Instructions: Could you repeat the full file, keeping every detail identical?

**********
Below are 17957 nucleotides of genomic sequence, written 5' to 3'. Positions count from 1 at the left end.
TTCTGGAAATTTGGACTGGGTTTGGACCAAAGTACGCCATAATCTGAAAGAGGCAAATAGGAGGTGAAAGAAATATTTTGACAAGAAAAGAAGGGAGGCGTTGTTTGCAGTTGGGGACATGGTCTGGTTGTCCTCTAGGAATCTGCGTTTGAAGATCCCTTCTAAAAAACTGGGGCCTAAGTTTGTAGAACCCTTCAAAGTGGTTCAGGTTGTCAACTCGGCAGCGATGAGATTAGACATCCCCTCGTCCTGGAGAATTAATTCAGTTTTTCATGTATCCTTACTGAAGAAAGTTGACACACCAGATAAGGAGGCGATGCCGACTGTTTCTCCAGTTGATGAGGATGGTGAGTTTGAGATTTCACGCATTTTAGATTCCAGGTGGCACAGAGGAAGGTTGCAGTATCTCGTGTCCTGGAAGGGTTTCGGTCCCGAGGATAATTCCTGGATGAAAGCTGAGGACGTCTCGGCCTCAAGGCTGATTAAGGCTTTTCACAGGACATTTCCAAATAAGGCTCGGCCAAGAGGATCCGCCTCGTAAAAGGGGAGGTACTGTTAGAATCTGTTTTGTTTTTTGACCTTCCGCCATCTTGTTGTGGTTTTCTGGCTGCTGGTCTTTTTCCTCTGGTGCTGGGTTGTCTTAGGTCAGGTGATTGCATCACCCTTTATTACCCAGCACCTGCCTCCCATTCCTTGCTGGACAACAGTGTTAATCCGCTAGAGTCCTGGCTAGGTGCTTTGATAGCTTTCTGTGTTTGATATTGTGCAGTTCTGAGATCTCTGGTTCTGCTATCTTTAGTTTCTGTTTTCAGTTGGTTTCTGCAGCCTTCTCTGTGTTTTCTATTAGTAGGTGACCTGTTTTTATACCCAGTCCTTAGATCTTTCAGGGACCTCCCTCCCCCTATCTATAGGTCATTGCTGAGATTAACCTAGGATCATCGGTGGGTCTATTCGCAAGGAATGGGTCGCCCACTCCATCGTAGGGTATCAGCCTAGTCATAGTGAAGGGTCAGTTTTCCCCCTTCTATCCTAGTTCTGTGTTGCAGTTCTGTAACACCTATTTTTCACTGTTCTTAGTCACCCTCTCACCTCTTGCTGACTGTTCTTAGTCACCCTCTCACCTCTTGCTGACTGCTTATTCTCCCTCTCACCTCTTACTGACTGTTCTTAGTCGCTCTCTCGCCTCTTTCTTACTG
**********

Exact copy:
Below are 17957 nucleotides of genomic sequence, written 5' to 3'. Positions count from 1 at the left end.
TTCTGGAAATTTGGACTGGGTTTGGACCAAAGTACGCCATAATCTGAAAGAGGCAAATAGGAGGTGAAAGAAATATTTTGACAAGAAAAGAAGGGAGGCGTTGTTTGCAGTTGGGGACATGGTCTGGTTGTCCTCTAGGAATCTGCGTTTGAAGATCCCTTCTAAAAAACTGGGGCCTAAGTTTGTAGAACCCTTCAAAGTGGTTCAGGTTGTCAACTCGGCAGCGATGAGATTAGACATCCCCTCGTCCTGGAGAATTAATTCAGTTTTTCATGTATCCTTACTGAAGAAAGTTGACACACCAGATAAGGAGGCGATGCCGACTGTTTCTCCAGTTGATGAGGATGGTGAGTTTGAGATTTCACGCATTTTAGATTCCAGGTGGCACAGAGGAAGGTTGCAGTATCTCGTGTCCTGGAAGGGTTTCGGTCCCGAGGATAATTCCTGGATGAAAGCTGAGGACGTCTCGGCCTCAAGGCTGATTAAGGCTTTTCACAGGACATTTCCAAATAAGGCTCGGCCAAGAGGATCCGCCTCGTAAAAGGGGAGGTACTGTTAGAATCTGTTTTGTTTTTTGACCTTCCGCCATCTTGTTGTGGTTTTCTGGCTGCTGGTCTTTTTCCTCTGGTGCTGGGTTGTCTTAGGTCAGGTGATTGCATCACCCTTTATTACCCAGCACCTGCCTCCCATTCCTTGCTGGACAACAGTGTTAATCCGCTAGAGTCCTGGCTAGGTGCTTTGATAGCTTTCTGTGTTTGATATTGTGCAGTTCTGAGATCTCTGGTTCTGCTATCTTTAGTTTCTGTTTTCAGTTGGTTTCTGCAGCCTTCTCTGTGTTTTCTATTAGTAGGTGACCTGTTTTTATACCCAGTCCTTAGATCTTTCAGGGACCTCCCTCCCCCTATCTATAGGTCATTGCTGAGATTAACCTAGGATCATCGGTGGGTCTATTCGCAAGGAATGGGTCGCCCACTCCATCGTAGGGTATCAGCCTAGTCATAGTGAAGGGTCAGTTTTCCCCCTTCTATCCTAGTTCTGTGTTGCAGTTCTGTAACACCTATTTTTCACTGTTCTTAGTCACCCTCTCACCTCTTGCTGACTGTTCTTAGTCACCCTCTCACCTCTTGCTGACTGCTTATTCTCCCTCTCACCTCTTACTGACTGTTCTTAGTCGCTCTCTCGCCTCTTTCTTACTG